Does the Ireland crisis bespeak a major weakness in the Basel capital-adequacy regime? Simon Nixon thinks so: the fact that investors won’t lend to Bank of Ireland, he says, “highlights a major weakness of the Basel capital rules that European banks operate under.”
This is an interesting idea: Ireland’s problem is a banking problem, banking problems are Basel problems, and therefore it stands to reason that Ireland’s problem might be a Basel problem. But if you look more closely at Nixon’s reasoning, his thesis ends up falling apart.
Nixon lays the blame at the feet of Basel’s well-known weakness: the fact that it concentrates on risk-weighted assets rather than total assets. And he implies that there might be large national differences when it comes to the ratio of risk-weighted assets to total assets, while conceding that thesis ” is impossible to prove from regulatory disclosures.”
But there are three huge things missing from Nixon’s piece. First, he takes just one bank from each of four different countries (Santander in Spain, BNP Paribas in France, Barclays in the UK, and Deutsche Bank in Germany) to illustrate national differences. He would be much more interesting, and much more compelling, if he presented a couple more datapoints in each country, to help give readers a better idea of whether French banks in general tend to have a higher ratio of risk-weighted assets to total assets than German banks in general, or whether we’re just looking at idiosyncratic differences between BNP Paribas and Deutsche Bank.
Second, Nixon thinks that the credibility problem in Ireland is a function of the way that the banks’ risk-weighted assets are calculated. He’s right that the market is skeptical that Bank of Ireland really has a core Tier 1 ratio of 8%. And he’s right that risk-weighted assets are a key part of that calculation, and can throw it off. Essentially, the ratio is (A-L)/R, where A is total assets, L is total liabilities, and R is risk-weighted assets. If R is artificially low, then that makes the ratio artificially high.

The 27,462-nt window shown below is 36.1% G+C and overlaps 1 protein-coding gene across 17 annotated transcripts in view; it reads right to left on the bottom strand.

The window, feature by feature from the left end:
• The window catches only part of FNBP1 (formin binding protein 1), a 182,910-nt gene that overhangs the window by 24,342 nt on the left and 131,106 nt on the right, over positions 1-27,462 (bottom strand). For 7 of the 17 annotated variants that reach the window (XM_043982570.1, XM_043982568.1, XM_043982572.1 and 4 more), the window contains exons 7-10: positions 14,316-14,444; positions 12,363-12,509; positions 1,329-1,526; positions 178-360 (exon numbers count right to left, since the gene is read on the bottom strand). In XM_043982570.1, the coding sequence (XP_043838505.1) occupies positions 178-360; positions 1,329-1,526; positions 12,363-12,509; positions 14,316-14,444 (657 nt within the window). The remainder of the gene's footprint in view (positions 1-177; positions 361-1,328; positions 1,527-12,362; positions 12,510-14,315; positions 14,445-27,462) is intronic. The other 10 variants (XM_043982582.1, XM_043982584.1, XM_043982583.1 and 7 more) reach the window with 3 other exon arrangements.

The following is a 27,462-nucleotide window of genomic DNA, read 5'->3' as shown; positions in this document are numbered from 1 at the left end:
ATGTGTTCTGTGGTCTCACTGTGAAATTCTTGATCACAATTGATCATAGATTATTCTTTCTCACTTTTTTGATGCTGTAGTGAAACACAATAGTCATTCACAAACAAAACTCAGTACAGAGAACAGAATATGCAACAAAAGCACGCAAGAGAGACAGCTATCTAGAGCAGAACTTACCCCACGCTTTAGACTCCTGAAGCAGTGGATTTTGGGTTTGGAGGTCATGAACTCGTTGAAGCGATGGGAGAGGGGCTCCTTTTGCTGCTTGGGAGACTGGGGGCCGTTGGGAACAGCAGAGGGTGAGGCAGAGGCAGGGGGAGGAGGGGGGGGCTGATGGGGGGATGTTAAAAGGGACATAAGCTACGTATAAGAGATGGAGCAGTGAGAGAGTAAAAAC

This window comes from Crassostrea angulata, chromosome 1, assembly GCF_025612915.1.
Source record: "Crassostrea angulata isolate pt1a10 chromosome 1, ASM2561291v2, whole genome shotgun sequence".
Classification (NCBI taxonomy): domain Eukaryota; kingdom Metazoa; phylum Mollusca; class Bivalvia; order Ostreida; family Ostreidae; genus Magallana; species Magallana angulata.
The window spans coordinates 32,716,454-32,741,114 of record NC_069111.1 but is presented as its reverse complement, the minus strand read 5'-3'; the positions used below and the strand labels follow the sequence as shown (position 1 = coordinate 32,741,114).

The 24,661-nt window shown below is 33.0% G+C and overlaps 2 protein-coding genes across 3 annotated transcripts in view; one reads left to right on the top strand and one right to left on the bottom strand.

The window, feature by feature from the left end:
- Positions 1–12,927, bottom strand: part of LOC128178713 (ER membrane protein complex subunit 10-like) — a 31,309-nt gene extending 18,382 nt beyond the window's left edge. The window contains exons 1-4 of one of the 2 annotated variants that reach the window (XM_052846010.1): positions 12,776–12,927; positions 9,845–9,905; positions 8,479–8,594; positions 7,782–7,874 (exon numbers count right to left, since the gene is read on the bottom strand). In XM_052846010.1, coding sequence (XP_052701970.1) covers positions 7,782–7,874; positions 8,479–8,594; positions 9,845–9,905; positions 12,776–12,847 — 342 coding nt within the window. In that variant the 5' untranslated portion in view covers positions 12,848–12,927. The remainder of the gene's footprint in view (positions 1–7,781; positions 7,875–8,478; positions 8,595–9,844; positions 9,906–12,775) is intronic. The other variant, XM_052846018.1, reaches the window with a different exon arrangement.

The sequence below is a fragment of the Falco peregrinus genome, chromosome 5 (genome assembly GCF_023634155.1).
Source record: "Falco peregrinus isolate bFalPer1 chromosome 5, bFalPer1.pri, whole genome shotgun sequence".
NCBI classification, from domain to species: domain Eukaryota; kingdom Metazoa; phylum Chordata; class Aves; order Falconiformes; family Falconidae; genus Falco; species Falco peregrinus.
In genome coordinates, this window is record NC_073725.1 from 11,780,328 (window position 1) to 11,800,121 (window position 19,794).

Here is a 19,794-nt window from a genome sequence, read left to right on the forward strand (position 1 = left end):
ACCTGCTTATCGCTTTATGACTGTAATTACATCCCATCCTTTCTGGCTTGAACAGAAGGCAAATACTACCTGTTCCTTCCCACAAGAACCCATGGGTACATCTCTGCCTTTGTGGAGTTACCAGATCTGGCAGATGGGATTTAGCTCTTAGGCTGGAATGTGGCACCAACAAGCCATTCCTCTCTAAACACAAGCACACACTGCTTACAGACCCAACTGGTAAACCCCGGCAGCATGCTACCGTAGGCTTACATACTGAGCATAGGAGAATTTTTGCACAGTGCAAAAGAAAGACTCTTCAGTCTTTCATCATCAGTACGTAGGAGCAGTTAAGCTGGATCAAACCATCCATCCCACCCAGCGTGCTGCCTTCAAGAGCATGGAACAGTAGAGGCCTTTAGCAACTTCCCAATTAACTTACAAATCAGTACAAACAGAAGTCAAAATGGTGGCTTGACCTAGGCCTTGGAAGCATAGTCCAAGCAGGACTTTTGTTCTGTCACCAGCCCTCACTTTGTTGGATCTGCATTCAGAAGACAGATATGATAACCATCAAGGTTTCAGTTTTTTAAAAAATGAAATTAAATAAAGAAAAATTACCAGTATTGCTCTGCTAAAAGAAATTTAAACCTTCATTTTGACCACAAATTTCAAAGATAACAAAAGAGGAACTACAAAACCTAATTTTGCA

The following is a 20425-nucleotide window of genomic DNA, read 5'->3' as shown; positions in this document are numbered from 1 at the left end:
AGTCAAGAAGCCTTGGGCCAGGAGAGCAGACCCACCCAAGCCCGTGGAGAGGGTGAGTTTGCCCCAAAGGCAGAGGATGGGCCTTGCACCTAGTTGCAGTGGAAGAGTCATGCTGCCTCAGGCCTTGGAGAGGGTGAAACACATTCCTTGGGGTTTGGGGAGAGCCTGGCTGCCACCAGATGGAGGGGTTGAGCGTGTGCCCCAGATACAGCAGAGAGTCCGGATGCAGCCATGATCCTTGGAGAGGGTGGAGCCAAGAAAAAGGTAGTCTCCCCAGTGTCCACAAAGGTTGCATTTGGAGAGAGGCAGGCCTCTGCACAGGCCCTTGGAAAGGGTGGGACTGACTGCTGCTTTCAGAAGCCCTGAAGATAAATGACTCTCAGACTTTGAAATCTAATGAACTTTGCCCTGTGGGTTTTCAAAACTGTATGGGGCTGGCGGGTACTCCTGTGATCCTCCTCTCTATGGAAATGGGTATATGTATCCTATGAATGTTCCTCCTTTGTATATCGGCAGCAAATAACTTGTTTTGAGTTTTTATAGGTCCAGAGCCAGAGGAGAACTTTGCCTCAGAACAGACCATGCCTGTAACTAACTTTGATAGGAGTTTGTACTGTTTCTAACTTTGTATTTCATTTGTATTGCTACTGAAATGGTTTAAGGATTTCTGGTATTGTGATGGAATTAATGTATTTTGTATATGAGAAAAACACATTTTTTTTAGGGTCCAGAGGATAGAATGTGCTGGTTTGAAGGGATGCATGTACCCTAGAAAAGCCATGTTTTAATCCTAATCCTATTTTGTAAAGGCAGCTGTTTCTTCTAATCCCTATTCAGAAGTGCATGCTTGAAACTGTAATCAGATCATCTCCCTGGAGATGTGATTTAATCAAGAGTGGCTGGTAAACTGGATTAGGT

But the fact is that it’s not the denominator here that the markets are worried about. Instead, it’s the numerator. The key problematic number is A, Bank of Ireland’s total assets. Many of those assets are Irish commercial real-estate loans for which there’s essentially no buyer right now except for the Irish government. And a huge proportion of the rest are Irish residential mortgages, which might be performing for the time being but which would surely sell for much less than par if the bank tried to sell them on the open market.
Any mark-to-market valuation of BoI’s assets, then, would almost certainly show the bank to be insolvent. (This is not news: it’s true of all banks in all crises.) And the reason that the market won’t lend to BoI is that it fears the bank is insolvent. And that has nothing to do with its risk weightings at all: it doesn’t matter what the denominator is, if the numerator is negative.
Finally, Nixon nowhere mentions any Irish ratios of risk-weighted assets to total assets! The very heart of his thesis would seem to be that Basel understated the riskiness of Irish banks by coming up with an unreasonably low number for their risk-weighted assets. Yet Nixon doesn’t tell us what Bank of Ireland’s ratios were, in comparison to those other European banks, and he doesn’t give ratios for any other Irish banks, either.
I suspect this is more than just an oversight. In general, banks reduce their ratio of risk-weighted assets to total assets in one of three ways. They can be heavily involved in investment banking, where loans tend to be taken out in the repo market and are fully collateralized; they can be heavily invested in structured products with triple-A credit ratings; or they can be heavily exposed to OECD sovereign credits. Ireland’s banks, by contrast, were more old-fashioned than that: they just loaded up on property loans, which tend to carry a full risk weighting. There are clearly lots of things wrong with Ireland’s banks, but I doubt that artificially reduced risk weighting was one of them. Certainly Nixon adduces no evidence that it was.
Is Ireland’s problem a Basel problem, then? I don’t think so—or if it is, then we’d need to see a lot more numbers first before Nixon came close to making his case. I understand that the Heard column has space constraints and specializes in short, punchy analysis, but this piece is so short as to be pretty much useless. This is a problem The Audit has noted before. At the very least, Heard should allow its writers to put extra material online, showing their work, as it were, to back up the conclusions in the printed paper.